I get it. Maybe they're was something special about this book when it was written. But it, in my humble opinion, has not survived the times. Not like others have. It wasn't a waste of time listening to it, but I wish my expectations were a little lower before starting.
I didn't read it in high school because I was rebelling against finding the symbolism in EVERYTHING I had to read. I'm glad I finally heard it. I'm not sure I want to hear it again, though. The story was okay, but I think I expected something more, but I don't quite know what.
I didn't enjoy the narration as much as I wanted to, either. There wasn't much differentiation between characters' voices.
Love to listen.
The narration took awhile to pick up. Gyllenhaal seemed to try to put too much meaning in each word up until then. The voices and pacing were much better in the second half of the book. Great listen.
The book is fine; the prose is beautiful and haunting at times. The only thing I'd change is the book's status; it's a really good book but overrated. I don't really understand why it's generally regarded as the great comment on "The Jazz Age." It's solid. It's well done. Worth all the credit it gets? I don't think so.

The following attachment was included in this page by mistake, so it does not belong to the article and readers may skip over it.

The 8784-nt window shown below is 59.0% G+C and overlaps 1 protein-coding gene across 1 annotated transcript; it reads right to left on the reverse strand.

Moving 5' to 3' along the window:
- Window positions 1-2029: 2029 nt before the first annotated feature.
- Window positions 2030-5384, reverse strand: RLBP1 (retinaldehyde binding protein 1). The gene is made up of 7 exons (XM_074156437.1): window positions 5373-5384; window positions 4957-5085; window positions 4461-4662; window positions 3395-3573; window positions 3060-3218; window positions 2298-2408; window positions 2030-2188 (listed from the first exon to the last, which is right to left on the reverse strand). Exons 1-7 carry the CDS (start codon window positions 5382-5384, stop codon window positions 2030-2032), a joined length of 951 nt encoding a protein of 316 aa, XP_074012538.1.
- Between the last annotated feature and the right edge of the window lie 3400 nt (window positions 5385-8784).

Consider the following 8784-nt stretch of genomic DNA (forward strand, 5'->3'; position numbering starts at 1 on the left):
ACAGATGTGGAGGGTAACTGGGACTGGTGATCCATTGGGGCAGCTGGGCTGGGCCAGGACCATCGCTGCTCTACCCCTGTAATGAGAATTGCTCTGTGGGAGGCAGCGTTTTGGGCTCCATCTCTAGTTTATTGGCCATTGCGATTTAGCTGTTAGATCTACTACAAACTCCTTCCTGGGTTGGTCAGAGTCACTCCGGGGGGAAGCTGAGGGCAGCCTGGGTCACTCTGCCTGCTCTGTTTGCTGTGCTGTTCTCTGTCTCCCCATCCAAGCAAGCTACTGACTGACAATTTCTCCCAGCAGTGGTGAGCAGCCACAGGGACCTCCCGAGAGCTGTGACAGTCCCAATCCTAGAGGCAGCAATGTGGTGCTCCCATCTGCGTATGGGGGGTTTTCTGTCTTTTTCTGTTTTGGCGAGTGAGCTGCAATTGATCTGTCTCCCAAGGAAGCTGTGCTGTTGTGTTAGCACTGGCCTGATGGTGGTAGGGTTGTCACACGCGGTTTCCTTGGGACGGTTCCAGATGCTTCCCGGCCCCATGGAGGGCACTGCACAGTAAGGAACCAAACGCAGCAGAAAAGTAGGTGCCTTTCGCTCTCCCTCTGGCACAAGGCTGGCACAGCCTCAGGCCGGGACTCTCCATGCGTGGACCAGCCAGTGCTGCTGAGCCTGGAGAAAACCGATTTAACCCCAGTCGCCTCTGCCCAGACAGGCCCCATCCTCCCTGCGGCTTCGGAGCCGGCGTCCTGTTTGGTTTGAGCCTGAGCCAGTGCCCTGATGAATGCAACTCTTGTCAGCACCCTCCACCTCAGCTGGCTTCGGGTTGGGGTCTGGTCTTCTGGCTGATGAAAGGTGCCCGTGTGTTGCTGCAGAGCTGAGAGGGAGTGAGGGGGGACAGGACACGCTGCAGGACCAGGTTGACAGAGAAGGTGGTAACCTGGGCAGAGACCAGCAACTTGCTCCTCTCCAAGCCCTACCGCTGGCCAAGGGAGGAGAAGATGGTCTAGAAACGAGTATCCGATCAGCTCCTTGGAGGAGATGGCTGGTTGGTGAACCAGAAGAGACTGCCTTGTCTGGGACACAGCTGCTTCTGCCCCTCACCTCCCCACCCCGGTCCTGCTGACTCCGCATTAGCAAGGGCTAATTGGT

I would recommend it, if for no other reason than everyone expects you to know it. It's part of the culture; you need to know what everyone is talking about. It's a pleasant enough experience, if simple in plot.
Mr. Gyllenhaal did a fine job of drawing his characters, although his Southern Belles sound like 1950s gay man stereotypes.
I did watch the movie; in fact, the recent version and the HORRENDOUS Robert Redford version from the early 1970s. It's a simple story with vivid characters, why on earth can't they make a decent film of this book? I expect it's because they try too hard to attain the "greatness" of the novel.
loved the contents. I saw the movie first then read the book, and the book is far better; can savour the expressions.